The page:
Dell Technologies spearheaded by Dell (notably its Dell IoT Division) and Dell EMC (notably Dell EMC OEM & IoT Solutions) is a driving force in the industrial and enterprise world of the Internet of Things (IoT).

IoT is one of the next big “things” where our information technology society will thrive. Physical devices, vehicles and buildings, along with almost any type of physical object you can think of, can support sensors, actuators and network conductivity that collect and exchange data for analysis. The resulting machine-to-machine (M2M) communications requires a flexible IT infrastructure that properly distributes analytical processing power, storage and connectivity along a continuum from the edge (where the things reside) to the core (where the data centers and clouds reside).

Dell wisely recognizes that the IoT is too big and broad to tackle as a whole, so it is focusing on enterprise-class applications, such as industrial, transportation and energy applications. This is very real. Let’s look at just four of the examples the company provided.

  • Energy — Continuous, real-time remote pump monitoring for a refinery can detect abnormal situations and other issues before they cause a problem; even a modest improvement in availability can be worth millions in repairs costs and lost time.
  • Factory — Integrating what Dell calls the Industrial Internet of Things (IIoT) into shop floor machines that can, among other benefits, reduce downtime through preventative maintenance; Dell claims a 24% improvement in return on assets.
  • Logistics — Fleet management (as part of the supply chain) can utilize telematics (such as GPS) data and sensor information (such as temperature and humidity) that can lead to significant reductions in product spoilage, mechanical damages, driver incidents and insurance claims.
  • Agriculture — Adopting some manufacturing principles for farms, such as capturing and streaming data from key parameters in the field, can result in benefits such as improving crop yields. This can lead to significant, not simply small incremental benefits.

Dell Technologies wisely recognizes that it cannot deal with all use cases, but also that each use case is more or less unique. That means that a sale not only involves products and services, but also often includes partners that provide critical parts of the solution that Dell does not have in-house.

That means that Dell has to find, facilitate, coordinate and integrate with a range of partners, from household names to specialized niche companies, such as those who deal with analytics for specific industrial applications and use cases. Note that these partners are not only technology partners but also service partners, such as those focusing on last mile delivery.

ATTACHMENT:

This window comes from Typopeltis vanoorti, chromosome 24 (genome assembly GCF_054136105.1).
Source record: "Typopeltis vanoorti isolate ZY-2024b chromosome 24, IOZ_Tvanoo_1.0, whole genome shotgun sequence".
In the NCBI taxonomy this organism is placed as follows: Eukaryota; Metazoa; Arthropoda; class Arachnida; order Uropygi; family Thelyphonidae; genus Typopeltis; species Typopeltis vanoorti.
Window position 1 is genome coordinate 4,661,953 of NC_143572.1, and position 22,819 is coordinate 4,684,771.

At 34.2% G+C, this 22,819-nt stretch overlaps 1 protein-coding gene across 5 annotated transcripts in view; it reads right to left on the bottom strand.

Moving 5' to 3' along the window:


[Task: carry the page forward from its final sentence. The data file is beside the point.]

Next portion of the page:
But what is it that Dell Technologies offers? This week, the company announced its new Edge Gateway 3000 Series that adds to its already existing Gateway portfolio of products. Gateway products enable edge data capture and analytics, such as local rule-based control decisions and stream processing. That not only conserves network bandwidth and minimizes downtime by ensuring that only meaningful events are sent to a core data center or cloud, but also ensures faster insight and control to what can be handled at the edge. Gateway products are ruggedized for extreme environments and feature the low power requirements and small size needed to manage IoT at the edge. The three new models have tailored I/O. The 3001 is targeted at general automation, the 3002 at transportation, and the 3003 at media/retail kiosks.

Meanwhile Dell EMC announced its micro Modular Data Centers (MDCs) to provide data center capabilities closer to the user. These micro MDCs are small, nimble data centers that are pre-integrated with compute, storage, networking, power and cooling and can also include Dell Edge Gateways to speed the storage, processing and analysis of data at the edge.

The other companies in the Dell Technologies portfolio also help in building solutions across the IoT continuum. VMware helps with manageability. IoT security is a big issue, and RSA, VMware, and SecureWorks all have their roles to play. Virtustream helps Dell EMC in the data center and the cloud while Pivotal helps Dell EMC in cloud application development and integration.

Mesabi musings

Among the panoply of IT trends is the Internet of Things. Any large information infrastructure company worth its salt has to strive for a leadership role in IoT. Dell Technologies clearly has a vision for IoT and is going in the right direction. It has the focus to make sure that it doesn’t try to do more than is possible, the skill sets and products to do the right thing in the vertical industrial and enterprise-class markets it is targeting, and the ability to find, attract, and integrate the necessary partners to provide successful use case solutions. Also, the new Edge 3000 products broadens Dell’s IoT portfolio and thus opens up new market opportunities for the company. Dell Technologies is therefore doing well in IoT and would appear on its way to continue to build upon its successes.